On 9 August 2017 at 11:56, Laszlo Ersek <ler...@redhat.com> wrote:
> Now that I look at the "info mtree" monitor output of a random VM, I see
> the following "address-space"s:
> - memory
> - I/O
> - cpu-memory
> - bunch of nameless ones, with top level regions called
>   "bus master container"
> - several named "virtio-pci-cfg-as"
> I (sort of) understand MemoryRegions and aliases, but:
> - I don't know why "memory" and "cpu-memory" exist separately, for example,

"memory" is the "system address space", ie the default overall
view of memory where most devices appear and which gets
used by DMA'ing devices that don't have a proper model of
what their view of the world should be.
"cpu-memory" is specifically the view of the world that
the CPU has. Per-CPU memory mapped devices and devices
that are visible to the CPU but not to random DMA'ing
things can appear here (and not in the 'memory' address space).

Generally "cpu-memory" will be created effectively as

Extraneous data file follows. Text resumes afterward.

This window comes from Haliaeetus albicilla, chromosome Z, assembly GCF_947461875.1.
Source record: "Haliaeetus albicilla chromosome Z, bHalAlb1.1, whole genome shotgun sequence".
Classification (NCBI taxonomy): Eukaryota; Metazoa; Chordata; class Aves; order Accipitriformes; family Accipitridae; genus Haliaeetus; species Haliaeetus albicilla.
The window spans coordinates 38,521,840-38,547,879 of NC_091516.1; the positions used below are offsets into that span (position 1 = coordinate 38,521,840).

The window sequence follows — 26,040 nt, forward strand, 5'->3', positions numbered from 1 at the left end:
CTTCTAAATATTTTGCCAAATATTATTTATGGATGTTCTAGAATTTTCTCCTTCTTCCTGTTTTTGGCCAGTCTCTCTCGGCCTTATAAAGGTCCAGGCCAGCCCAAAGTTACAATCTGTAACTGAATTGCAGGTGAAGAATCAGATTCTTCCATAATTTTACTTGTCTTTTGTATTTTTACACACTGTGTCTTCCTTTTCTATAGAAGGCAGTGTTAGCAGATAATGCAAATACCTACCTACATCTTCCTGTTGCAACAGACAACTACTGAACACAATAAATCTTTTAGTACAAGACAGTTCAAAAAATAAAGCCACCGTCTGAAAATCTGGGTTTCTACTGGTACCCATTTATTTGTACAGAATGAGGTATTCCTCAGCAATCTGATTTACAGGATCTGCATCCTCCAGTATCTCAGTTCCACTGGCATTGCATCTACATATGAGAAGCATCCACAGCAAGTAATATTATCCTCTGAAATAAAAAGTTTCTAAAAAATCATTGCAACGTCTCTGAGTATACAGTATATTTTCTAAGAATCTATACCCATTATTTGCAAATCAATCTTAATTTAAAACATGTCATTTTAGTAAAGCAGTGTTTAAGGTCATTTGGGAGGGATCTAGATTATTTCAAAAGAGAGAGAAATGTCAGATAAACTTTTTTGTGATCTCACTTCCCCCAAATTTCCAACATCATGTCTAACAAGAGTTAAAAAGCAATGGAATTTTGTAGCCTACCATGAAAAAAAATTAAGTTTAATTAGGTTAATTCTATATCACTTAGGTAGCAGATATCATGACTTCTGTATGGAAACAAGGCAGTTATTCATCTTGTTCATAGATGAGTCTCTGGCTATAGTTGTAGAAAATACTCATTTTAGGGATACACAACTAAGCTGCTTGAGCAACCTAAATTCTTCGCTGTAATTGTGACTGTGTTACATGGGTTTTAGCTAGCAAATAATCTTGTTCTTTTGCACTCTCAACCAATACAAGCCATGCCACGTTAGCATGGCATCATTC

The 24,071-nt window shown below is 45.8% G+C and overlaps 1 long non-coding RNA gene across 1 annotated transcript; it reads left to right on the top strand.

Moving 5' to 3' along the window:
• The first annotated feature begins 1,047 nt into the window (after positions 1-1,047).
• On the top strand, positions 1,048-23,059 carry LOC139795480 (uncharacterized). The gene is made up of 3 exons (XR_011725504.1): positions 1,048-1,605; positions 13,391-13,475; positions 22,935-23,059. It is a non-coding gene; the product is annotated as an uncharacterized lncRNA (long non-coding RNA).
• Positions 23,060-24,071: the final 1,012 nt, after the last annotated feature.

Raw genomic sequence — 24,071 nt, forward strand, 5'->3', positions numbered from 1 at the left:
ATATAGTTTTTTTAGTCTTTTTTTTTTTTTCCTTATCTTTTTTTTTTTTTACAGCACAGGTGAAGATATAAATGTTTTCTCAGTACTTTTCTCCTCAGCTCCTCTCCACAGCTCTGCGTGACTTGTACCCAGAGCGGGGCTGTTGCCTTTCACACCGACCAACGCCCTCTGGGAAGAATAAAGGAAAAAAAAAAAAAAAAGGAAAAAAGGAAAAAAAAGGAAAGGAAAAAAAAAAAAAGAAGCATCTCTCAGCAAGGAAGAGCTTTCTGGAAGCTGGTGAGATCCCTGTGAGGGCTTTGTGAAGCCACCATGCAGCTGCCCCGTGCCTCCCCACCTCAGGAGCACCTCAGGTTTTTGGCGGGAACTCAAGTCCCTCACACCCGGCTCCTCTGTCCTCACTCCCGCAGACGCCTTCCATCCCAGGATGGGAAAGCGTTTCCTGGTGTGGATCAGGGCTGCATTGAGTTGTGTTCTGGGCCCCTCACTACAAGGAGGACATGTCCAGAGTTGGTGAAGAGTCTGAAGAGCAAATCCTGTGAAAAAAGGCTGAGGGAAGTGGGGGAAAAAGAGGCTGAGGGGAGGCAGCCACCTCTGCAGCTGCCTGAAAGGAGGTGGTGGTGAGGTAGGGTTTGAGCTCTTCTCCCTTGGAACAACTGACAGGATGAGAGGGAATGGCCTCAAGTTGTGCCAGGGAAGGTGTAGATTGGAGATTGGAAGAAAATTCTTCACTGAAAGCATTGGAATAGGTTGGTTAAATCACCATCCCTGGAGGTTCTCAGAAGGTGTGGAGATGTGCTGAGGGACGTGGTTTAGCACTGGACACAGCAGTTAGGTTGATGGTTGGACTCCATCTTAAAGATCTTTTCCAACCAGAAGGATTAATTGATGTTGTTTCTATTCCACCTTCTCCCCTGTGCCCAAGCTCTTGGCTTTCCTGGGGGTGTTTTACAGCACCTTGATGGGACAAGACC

"memory" plus some other stuff.

Some CPU architectures have more than one address space
per CPU -- notably ARM TrustZone-supporting  CPUs
have "cpu-memory" for the NonSecure view and "cpu-secure-memory"
for the Secure view.

The overall aim here is to better model the real world,
where different memory transaction masters can sit on
different buses or in different places in the bus fabric,
and thus have access to different things. Anything that
is a bus master should ideally have its own AddressSpace,
because for QEMU an AddressSpace is the endpoint that
you use to initiate memory transactions. MemoryRegions
on the other hand are what you use for building up the
hierarchy of devices sitting on buses and so on, so
when you're setting up the simulation you pass a device
which is a bus master a MemoryRegion defining "this is
the world you can see", and the device creates an
AddressSpace from it in order to be able to interact
with it.

(We have address_space_init_shareable() to reduce the
proliferation of theoretically distinct but in
practice identical AddressSpaces.)

Similarly, I'm not familiar with the PCI code, but
conceptually each PCI device is a bus master and wants
an AddressSpace to do transactions into.

-- PMM

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